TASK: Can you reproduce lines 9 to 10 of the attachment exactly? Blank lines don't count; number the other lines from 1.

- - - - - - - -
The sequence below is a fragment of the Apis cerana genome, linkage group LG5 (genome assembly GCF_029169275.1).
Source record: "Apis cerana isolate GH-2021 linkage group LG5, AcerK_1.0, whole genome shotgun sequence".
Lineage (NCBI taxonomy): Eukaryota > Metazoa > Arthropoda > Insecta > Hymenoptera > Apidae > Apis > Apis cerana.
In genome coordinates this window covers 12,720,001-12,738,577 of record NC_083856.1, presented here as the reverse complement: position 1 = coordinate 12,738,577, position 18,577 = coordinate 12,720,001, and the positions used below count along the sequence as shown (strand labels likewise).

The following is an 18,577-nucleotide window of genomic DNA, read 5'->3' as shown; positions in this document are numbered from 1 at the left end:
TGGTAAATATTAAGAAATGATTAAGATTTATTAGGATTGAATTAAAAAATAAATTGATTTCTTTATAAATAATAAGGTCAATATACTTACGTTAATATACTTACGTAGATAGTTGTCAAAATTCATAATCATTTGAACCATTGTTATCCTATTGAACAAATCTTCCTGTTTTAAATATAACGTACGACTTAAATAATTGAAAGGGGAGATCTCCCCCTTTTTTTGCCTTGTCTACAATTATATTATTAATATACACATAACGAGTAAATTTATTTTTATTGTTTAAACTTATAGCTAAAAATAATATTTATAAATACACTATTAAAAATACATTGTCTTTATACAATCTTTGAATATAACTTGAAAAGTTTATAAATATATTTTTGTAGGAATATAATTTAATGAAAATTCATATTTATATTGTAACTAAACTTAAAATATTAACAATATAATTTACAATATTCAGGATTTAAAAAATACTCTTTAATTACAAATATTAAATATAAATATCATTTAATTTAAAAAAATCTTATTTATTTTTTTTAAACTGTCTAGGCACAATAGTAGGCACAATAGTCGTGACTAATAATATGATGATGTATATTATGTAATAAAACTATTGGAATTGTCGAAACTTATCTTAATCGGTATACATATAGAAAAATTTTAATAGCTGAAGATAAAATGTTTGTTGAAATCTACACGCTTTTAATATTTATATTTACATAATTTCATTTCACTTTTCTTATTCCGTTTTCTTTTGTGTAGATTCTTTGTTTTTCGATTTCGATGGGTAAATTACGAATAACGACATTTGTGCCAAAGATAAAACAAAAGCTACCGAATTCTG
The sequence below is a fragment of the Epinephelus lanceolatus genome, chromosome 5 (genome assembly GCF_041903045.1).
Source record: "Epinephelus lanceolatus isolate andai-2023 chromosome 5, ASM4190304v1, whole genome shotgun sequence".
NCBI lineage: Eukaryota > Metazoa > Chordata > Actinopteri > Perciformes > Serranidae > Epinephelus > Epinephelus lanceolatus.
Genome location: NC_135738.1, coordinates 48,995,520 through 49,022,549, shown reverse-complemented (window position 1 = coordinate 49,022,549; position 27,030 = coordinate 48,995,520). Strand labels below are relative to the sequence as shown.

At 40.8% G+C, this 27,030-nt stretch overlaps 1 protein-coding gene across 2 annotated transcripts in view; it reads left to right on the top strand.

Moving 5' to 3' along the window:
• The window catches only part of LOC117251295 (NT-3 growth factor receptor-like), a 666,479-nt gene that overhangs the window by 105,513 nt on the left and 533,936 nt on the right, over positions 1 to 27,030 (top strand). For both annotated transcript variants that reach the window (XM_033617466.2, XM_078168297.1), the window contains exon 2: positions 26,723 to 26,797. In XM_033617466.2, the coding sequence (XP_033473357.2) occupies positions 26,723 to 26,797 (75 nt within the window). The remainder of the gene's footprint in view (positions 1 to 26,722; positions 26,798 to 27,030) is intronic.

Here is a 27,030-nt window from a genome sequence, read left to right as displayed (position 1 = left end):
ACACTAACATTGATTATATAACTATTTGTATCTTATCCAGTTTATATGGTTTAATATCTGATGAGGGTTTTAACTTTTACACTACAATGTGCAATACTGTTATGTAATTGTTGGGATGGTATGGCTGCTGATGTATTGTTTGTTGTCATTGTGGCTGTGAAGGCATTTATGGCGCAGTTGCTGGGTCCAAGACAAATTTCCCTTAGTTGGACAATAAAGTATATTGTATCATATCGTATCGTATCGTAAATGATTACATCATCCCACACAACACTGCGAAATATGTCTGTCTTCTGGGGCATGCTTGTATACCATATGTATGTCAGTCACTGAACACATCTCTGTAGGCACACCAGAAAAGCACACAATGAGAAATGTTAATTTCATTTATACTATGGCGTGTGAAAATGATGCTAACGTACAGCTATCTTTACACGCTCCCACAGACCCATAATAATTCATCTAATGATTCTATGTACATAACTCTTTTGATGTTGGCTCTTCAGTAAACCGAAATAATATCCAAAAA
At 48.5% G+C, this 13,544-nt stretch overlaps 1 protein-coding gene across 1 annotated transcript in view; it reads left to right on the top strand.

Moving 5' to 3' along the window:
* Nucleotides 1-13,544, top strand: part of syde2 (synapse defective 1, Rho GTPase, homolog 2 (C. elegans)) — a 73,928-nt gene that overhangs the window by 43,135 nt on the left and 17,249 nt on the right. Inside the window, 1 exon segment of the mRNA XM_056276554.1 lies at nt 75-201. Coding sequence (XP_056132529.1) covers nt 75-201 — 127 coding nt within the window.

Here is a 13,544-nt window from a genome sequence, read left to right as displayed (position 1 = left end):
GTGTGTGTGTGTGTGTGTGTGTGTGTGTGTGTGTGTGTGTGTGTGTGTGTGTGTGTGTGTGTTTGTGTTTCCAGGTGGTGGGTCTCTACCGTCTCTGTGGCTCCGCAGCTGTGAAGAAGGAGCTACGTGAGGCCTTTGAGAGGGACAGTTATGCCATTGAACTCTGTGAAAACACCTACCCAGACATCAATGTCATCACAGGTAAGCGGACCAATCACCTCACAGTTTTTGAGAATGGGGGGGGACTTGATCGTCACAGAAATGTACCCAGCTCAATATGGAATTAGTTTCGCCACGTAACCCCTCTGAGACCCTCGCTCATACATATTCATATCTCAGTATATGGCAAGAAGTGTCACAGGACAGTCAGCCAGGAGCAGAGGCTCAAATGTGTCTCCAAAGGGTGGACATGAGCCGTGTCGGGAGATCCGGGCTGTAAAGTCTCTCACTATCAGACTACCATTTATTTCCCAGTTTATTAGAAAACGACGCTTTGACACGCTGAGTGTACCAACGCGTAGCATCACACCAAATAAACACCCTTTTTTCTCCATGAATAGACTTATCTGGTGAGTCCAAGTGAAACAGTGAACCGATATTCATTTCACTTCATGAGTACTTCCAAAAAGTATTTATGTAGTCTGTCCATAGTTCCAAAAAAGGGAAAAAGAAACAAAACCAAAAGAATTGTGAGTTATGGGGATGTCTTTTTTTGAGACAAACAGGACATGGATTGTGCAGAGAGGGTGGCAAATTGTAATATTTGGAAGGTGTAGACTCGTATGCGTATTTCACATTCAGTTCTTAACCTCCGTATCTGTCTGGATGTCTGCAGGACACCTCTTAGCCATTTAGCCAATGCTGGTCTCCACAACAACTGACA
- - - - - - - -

NCBI lineage: Eukaryota > Metazoa > Chordata > Actinopteri > Perciformes > Serranidae > Epinephelus > Epinephelus lanceolatus.
Genome location: NC_135738.1, coordinates 48,995,520 through 49,022,549, shown reverse-complemented (window position 1 = coordinate 49,022,549; position 27,030 = coordinate 48,995,520). Strand labels below are relative to the sequence as shown.